We have not tested that Geovision fisheye.
However, at 200 feet, no 360 fisheye is going to provide much details. Its a fundamental constrain of FoV vs PPF, demonstrated here:
Notice, that at 200 feet, pixel density is a pitiful 3.2ppf.
I also included two smaller circles showing 100 and 50 feet distances, and that's not much better at a respective 6.4 and 12.8ppf.
Fisheyes are just not designed to see details at long ranges.
At 200ft, no 360 fisheye is going to provide much details.
If you care enough, it can apparently capture crossed insect antennae at 20ft... (When used with optional VMS magnifying glass.)
While it is an impressive resolution for a panoramic camera, as others have said there is no way you will get much more than a few pixels at 200' and compression is sure to turn it into one blurry artifact. We have used the Panasonic 12MP panoramic WV-SFV481 which is very similiar in specification. While phenomenal for a panoramic camera do not expect much. If a Hikvision 6MP Panoramic provides decent enough detail at ~20' then expect this to provide the same at roughly 40'.
...if a Hikvision 6MP Panoramic provides decent enough detail at ~20' then expect this to provide the same at roughly 40'.
I'm not sure I can agree with that since the reason we're in this situation is because of the way things get worse quickly, in a non-linear manner.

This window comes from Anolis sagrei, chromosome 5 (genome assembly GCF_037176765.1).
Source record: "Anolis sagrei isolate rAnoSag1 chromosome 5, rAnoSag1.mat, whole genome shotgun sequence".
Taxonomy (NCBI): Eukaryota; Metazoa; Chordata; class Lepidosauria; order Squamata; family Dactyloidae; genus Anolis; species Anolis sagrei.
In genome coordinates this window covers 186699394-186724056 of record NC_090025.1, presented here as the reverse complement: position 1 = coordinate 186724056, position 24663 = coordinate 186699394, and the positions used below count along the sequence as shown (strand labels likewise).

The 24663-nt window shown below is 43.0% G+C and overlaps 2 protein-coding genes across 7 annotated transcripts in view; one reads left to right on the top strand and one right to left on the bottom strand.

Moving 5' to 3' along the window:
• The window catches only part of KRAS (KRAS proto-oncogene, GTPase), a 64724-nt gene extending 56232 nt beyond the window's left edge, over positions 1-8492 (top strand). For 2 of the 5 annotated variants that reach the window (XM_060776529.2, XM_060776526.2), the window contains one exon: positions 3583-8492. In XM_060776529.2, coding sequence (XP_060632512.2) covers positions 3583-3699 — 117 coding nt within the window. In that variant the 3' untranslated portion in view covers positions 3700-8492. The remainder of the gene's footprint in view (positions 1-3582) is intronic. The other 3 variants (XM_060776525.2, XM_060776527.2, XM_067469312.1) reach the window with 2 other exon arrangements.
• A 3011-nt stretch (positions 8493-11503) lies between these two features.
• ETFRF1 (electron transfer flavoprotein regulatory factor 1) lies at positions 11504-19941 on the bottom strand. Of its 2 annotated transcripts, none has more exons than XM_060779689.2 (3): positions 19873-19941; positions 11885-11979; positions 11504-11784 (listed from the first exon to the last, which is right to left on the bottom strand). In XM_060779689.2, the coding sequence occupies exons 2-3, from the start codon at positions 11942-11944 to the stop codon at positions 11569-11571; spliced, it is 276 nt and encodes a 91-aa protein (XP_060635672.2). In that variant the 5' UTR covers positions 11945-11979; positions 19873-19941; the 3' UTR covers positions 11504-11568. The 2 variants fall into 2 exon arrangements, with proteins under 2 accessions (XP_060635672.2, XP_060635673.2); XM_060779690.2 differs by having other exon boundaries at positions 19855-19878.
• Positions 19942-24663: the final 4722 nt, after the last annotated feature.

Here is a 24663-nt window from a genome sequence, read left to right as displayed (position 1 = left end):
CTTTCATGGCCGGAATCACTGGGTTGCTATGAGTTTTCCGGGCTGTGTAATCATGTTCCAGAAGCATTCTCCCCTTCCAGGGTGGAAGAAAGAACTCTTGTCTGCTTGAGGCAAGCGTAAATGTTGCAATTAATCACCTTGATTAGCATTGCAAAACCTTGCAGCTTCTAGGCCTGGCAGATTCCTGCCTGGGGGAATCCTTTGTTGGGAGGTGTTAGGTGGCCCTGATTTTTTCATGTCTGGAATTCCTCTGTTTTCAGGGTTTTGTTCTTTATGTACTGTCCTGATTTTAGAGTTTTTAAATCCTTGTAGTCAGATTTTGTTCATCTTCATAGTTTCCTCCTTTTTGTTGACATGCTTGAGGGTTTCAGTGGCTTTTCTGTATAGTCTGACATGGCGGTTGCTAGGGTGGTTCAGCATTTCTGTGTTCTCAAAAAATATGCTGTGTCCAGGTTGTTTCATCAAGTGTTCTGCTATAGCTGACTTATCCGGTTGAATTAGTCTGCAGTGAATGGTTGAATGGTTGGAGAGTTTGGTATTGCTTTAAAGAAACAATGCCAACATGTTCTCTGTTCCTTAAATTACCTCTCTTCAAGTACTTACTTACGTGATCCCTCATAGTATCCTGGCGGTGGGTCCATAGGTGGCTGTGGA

I would agree that, all others things being equal, a 12MP camera would provide 2x the details as a 6MP camera at 20 ft.
I could be wrong on either count though, I'd have to study it more. What do you think?
What is dead center on a 360 fisheye? An object 200' directly below the camera?
When we test panoramics, we always test on the periphery since that is the most common use case when you mount a camera facing downward / parallel to the ground and looking at a target away from the camera on the ground.
Of course. My point was that U3's double the sensor resolution at double the distance only would hold for things directly beneath the lens. The more peripheral things are, the more non-linear degradation occurs.
This happens to a slight degree in all lenses, but is extremely noticeable in fisheyes.